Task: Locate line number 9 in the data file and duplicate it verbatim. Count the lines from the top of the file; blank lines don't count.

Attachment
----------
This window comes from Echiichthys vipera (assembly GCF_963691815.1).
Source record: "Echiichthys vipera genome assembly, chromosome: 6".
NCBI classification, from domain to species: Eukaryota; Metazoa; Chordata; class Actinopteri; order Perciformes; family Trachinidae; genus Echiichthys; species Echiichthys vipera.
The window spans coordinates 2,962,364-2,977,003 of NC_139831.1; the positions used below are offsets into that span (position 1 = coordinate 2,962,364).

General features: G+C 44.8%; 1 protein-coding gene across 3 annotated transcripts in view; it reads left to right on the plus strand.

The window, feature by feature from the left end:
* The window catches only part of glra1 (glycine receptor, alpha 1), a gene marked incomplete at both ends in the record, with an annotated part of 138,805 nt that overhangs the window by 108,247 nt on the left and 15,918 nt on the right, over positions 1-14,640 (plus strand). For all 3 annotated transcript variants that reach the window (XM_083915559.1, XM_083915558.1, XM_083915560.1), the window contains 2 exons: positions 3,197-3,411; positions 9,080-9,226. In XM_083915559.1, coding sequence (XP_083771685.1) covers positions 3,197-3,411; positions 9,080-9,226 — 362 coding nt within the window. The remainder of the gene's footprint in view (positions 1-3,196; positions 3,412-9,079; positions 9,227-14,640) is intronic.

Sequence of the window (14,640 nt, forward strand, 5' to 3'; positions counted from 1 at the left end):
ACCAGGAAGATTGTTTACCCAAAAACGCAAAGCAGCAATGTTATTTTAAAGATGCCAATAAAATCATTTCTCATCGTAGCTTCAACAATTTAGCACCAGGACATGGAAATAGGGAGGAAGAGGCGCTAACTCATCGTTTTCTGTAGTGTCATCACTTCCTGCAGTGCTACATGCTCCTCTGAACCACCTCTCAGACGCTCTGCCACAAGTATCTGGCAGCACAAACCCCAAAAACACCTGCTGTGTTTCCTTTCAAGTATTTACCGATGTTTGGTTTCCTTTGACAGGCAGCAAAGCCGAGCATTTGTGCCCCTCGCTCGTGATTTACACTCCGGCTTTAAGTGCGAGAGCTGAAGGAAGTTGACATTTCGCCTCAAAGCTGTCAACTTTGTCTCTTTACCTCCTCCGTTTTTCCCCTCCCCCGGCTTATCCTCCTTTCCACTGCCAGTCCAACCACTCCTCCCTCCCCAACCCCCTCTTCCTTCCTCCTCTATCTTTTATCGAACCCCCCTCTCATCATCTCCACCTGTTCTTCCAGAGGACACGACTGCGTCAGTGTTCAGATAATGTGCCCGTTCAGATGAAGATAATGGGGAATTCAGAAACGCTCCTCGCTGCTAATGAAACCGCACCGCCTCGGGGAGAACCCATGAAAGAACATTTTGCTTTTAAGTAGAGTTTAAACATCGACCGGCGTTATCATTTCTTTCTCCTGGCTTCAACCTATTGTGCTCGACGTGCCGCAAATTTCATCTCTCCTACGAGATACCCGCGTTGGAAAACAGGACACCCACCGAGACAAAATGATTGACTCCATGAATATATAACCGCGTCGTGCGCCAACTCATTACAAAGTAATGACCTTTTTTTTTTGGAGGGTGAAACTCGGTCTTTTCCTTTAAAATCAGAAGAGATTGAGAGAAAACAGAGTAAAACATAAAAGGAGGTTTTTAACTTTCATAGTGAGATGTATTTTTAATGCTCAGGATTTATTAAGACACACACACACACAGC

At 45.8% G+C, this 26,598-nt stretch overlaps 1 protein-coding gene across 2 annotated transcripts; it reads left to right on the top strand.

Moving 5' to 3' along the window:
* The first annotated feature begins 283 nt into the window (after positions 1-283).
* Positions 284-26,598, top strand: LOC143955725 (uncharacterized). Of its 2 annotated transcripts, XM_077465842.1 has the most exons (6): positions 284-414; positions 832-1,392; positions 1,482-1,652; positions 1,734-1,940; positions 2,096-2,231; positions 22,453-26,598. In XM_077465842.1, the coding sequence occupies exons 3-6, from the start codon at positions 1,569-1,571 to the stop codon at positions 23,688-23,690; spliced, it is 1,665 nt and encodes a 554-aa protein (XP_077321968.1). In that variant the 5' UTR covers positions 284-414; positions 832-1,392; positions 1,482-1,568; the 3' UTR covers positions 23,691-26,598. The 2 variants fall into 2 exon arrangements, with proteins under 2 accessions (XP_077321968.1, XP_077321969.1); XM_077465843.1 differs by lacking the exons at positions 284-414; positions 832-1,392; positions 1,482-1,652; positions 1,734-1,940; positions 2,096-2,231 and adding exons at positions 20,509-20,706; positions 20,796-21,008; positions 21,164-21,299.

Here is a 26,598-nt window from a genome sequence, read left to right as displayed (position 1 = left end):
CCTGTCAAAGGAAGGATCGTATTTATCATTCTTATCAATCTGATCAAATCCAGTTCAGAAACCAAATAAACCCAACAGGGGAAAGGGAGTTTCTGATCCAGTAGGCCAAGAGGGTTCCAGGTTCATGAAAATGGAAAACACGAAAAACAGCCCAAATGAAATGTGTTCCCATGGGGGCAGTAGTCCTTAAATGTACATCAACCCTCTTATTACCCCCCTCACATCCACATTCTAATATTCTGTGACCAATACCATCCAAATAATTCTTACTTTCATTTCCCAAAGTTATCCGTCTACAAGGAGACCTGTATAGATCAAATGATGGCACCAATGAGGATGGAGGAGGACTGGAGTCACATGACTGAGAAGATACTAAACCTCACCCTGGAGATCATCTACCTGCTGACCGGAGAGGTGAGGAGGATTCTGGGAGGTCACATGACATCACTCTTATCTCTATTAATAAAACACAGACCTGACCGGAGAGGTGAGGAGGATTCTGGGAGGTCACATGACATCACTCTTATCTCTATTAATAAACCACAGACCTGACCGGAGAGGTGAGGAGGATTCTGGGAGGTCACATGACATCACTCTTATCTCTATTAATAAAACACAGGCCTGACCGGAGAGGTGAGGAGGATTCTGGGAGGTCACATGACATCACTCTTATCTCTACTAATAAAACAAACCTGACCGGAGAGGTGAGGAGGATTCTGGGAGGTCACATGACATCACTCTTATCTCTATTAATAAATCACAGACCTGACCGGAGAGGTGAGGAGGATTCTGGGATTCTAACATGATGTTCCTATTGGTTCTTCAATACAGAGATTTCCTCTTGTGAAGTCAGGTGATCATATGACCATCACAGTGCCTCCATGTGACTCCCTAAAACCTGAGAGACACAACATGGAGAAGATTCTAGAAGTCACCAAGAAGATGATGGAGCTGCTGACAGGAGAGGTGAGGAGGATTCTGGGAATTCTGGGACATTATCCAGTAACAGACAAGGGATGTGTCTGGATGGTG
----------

ACCAGGAAGATTGTTTACCCAAAAACGCAAAGCAGCAATGTTATTTTAAAGATGCCAATAAAATCATTTCTCATCGTAGCTTCAACAATTTAGCACCAGGACATGGAAATAGGGAGGAAGAGGCGCTAACTCATCGTTTTCTGTAGTGTCATCACTTCCTGCAGTGCTACATGCTCCTCTGAACCACCTCTCAGACGCTCTGCCACAAGTATCTGGCAGCACAAACCCCAAAAACACCTGCTGTGTTTCCTTTCAAGTATTTACCGATGTTTGGTTTCCTTTGACAGGCAGCAAAGCCGAGCATTTGTGCCCCTCGCTCGTGATTTACACTCCGGCTTTAAGTGCGAGAGCTGAAGGAAGTTGACATTTCGCCTCAAAGCTGTCAACTTTGTCTCTTTACCTCCTCCGTTTTTCCCCTCCCCCGGCTTATCCTCCTTTCCACTGCCAGTCCAACCACTCCTCCCTCCCCAACCCCCTCTTCCTTCCTCCTCTATCTTTTATCGAACCCCCCTCTCATCATCTCCACCTGTTCTTCCAGAGGACACGACTGCGTCAGTGTTCAGATAATGTGCCCGTTCAGATGAAGATAATGGGGAATTCAGAAACGCTCCTCGCTGCTAATGAAACCGCACCGCCTCGGGGAGAACCCATGAAAGAACATTTTGCTTTTAAGTAGAGTTTAAACATCGACCGGCGTTATCATTTCTTTCTCCTGGCTTCAACCTATTGTGCTCGACGTGCCGCAAATTTCATCTCTCCTACGAGATACCCGCGTTGGAAAACAGGACACCCACCGAGACAAAATGATTGACTCCATGAATATATAACCGCGTCGTGCGCCAACTCATTACAAAGTAATGACCTTTTTTTTTTGGAGGGTGAAACTCGGTCTTTTCCTTTAAAATCAGAAGAGATTGAGAGAAAACAGAGTAAAACATAAAAGGAGGTTTTTAACTTTCATAGTGAGATGTATTTTTAATGCTCAGGATTTATTAAGACACACACACACACAGC